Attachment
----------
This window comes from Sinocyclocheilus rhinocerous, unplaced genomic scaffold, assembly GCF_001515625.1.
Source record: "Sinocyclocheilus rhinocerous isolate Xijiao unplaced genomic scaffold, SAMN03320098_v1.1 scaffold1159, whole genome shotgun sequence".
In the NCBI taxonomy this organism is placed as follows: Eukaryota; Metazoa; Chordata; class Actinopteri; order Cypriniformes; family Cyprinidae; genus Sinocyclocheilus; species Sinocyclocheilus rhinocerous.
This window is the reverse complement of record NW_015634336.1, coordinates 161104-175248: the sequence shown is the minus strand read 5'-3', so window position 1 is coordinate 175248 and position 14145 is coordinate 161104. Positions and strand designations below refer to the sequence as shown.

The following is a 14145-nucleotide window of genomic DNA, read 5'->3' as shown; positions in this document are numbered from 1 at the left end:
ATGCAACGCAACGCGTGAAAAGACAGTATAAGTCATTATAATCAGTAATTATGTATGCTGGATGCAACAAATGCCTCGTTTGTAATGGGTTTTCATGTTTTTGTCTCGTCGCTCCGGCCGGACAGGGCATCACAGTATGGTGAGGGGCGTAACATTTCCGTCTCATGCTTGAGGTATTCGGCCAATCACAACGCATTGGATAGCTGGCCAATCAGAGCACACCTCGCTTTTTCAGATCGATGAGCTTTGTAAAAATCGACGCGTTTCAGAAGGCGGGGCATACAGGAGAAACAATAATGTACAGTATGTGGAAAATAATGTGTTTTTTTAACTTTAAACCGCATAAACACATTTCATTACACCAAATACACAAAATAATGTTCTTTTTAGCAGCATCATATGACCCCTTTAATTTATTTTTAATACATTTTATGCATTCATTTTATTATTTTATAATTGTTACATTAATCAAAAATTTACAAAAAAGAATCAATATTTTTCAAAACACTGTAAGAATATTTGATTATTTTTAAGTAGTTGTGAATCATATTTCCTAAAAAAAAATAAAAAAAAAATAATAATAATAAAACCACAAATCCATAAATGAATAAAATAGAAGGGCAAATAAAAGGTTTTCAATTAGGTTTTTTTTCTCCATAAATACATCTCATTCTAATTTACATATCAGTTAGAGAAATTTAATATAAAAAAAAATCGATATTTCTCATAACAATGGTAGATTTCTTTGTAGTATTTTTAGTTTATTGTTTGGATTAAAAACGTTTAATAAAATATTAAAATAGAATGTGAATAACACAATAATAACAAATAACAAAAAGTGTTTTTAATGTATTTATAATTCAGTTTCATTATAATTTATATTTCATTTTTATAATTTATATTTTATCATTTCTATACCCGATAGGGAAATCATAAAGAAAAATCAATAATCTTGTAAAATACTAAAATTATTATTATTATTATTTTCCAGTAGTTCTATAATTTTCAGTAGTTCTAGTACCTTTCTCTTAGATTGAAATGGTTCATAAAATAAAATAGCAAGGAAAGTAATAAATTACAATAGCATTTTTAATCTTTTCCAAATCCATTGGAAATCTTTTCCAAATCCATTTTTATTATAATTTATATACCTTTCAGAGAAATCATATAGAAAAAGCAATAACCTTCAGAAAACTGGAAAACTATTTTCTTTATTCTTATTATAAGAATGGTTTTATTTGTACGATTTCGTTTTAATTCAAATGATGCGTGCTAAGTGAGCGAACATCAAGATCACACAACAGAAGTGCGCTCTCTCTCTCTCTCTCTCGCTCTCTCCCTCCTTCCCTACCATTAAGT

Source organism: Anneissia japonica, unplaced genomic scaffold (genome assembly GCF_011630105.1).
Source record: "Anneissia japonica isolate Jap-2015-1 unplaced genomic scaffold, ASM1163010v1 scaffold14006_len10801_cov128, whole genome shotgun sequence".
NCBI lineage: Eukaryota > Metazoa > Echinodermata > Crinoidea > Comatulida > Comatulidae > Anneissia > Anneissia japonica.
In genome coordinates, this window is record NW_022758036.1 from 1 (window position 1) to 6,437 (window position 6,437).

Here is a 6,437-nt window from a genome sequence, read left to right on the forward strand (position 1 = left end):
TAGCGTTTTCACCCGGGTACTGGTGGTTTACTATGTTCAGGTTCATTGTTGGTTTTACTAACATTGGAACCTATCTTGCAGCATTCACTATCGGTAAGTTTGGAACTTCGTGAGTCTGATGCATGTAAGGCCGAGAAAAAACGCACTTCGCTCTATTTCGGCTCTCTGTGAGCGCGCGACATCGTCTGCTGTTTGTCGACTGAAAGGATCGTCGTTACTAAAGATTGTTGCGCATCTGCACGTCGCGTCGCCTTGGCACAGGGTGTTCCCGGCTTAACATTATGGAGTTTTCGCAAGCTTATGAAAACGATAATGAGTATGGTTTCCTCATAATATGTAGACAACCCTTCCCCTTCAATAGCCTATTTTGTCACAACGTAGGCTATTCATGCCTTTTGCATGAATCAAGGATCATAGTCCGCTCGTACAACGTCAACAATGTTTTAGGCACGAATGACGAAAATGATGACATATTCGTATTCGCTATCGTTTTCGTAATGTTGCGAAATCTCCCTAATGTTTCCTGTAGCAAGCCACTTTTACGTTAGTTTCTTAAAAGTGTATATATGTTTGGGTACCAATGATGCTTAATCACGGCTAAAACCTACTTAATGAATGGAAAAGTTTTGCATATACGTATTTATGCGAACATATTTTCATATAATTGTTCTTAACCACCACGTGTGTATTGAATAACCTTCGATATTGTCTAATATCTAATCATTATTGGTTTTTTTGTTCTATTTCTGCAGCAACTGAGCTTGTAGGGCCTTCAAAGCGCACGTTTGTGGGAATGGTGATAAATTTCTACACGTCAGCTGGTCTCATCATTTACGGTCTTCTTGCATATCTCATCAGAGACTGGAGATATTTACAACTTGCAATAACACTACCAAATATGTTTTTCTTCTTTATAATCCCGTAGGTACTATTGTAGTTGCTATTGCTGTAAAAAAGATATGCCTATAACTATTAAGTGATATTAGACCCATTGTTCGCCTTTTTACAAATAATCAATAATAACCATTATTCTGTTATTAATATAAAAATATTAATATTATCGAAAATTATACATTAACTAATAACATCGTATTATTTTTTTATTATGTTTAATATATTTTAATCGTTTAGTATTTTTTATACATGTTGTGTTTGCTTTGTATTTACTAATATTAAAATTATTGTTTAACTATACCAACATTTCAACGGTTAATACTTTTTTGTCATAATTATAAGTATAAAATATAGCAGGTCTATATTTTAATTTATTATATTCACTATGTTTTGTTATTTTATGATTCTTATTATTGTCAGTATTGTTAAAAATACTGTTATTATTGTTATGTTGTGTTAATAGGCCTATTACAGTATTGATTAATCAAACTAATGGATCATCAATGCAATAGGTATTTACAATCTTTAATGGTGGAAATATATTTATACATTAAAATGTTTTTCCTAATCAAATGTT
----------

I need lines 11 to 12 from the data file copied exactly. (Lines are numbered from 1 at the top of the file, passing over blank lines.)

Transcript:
Here is a 6,437-nt window from a genome sequence, read left to right on the forward strand (position 1 = left end):
TAGCGTTTTCACCCGGGTACTGGTGGTTTACTATGTTCAGGTTCATTGTTGGTTTTACTAACATTGGAACCTATCTTGCAGCATTCACTATCGGTAAGTTTGGAACTTCGTGAGTCTGATGCATGTAAGGCCGAGAAAAAACGCACTTCGCTCTATTTCGGCTCTCTGTGAGCGCGCGACATCGTCTGCTGTTTGTCGACTGAAAGGATCGTCGTTACTAAAGATTGTTGCGCATCTGCACGTCGCGTCGCCTTGGCACAGGGTGTTCCCGGCTTAACATTATGGAGTTTTCGCAAGCTTATGAAAACGATAATGAGTATGGTTTCCTCATAATATGTAGACAACCCTTCCCCTTCAATAGCCTATTTTGTCACAACGTAGGCTATTCATGCCTTTTGCATGAATCAAGGATCATAGTCCGCTCGTACAACGTCAACAATGTTTTAGGCACGAATGACGAAAATGATGACATATTCGTATTCGCTATCGTTTTCGTAATGTTGCGAAATCTCCCTAATGTTTCCTGTAGCAAGCCACTTTTACGTTAGTTTCTTAAAAGTGTATATATGTTTGGGTACCAATGATGCTTAATCACGGCTAAAACCTACTTAATGAATGGAAAAGTTTTGCATATACGTATTTATGCGAACATATTTTCATATAATTGTTCTTAACCACCACGTGTGTATTGAATAACCTTCGATATTGTCTAATATCTAATCATTATTGGTTTTTTTGTTCTATTTCTGCAGCAACTGAGCTTGTAGGGCCTTCAAAGCGCACGTTTGTGGGAATGGTGATAAATTTCTACACGTCAGCTGGTCTCATCATTTACGGTCTTCTTGCATATCTCATCAGAGACTGGAGATATTTACAACTTGCAATAACACTACCAAATATGTTTTTCTTCTTTATAATCCCGTAGGTACTATTGTAGTTGCTATTGCTGTAAAAAAGATATGCCTATAACTATTAAGTGATATTAGACCCATTGTTCGCCTTTTTACAAATAATCAATAATAACCATTATTCTGTTATTAATATAAAAATATTAATATTATCGAAAATTATACATTAACTAATAACATCGTATTATTTTTTTATTATGTTTAATATATTTTAATCGTTTAGTATTTTTTATACATGTTGTGTTTGCTTTGTATTTACTAATATTAAAATTATTGTTTAACTATACCAACATTTCAACGGTTAATACTTTTTTGTCATAATTATAAGTATAAAATATAGCAGGTCTATATTTTAATTTATTATATTCACTATGTTTTGTTATTTTATGATTCTTATTATTGTCAGTATTGTTAAAAATACTGTTATTATTGTTATGTTGTGTTAATAGGCCTATTACAGTATTGATTAATCAAACTAATGGATCATCAATGCAATAGGTATTTACAATCTTTAATGGTGGAAATATATTTATACATTAAAATGTTTTTCCTAATCAAATGTT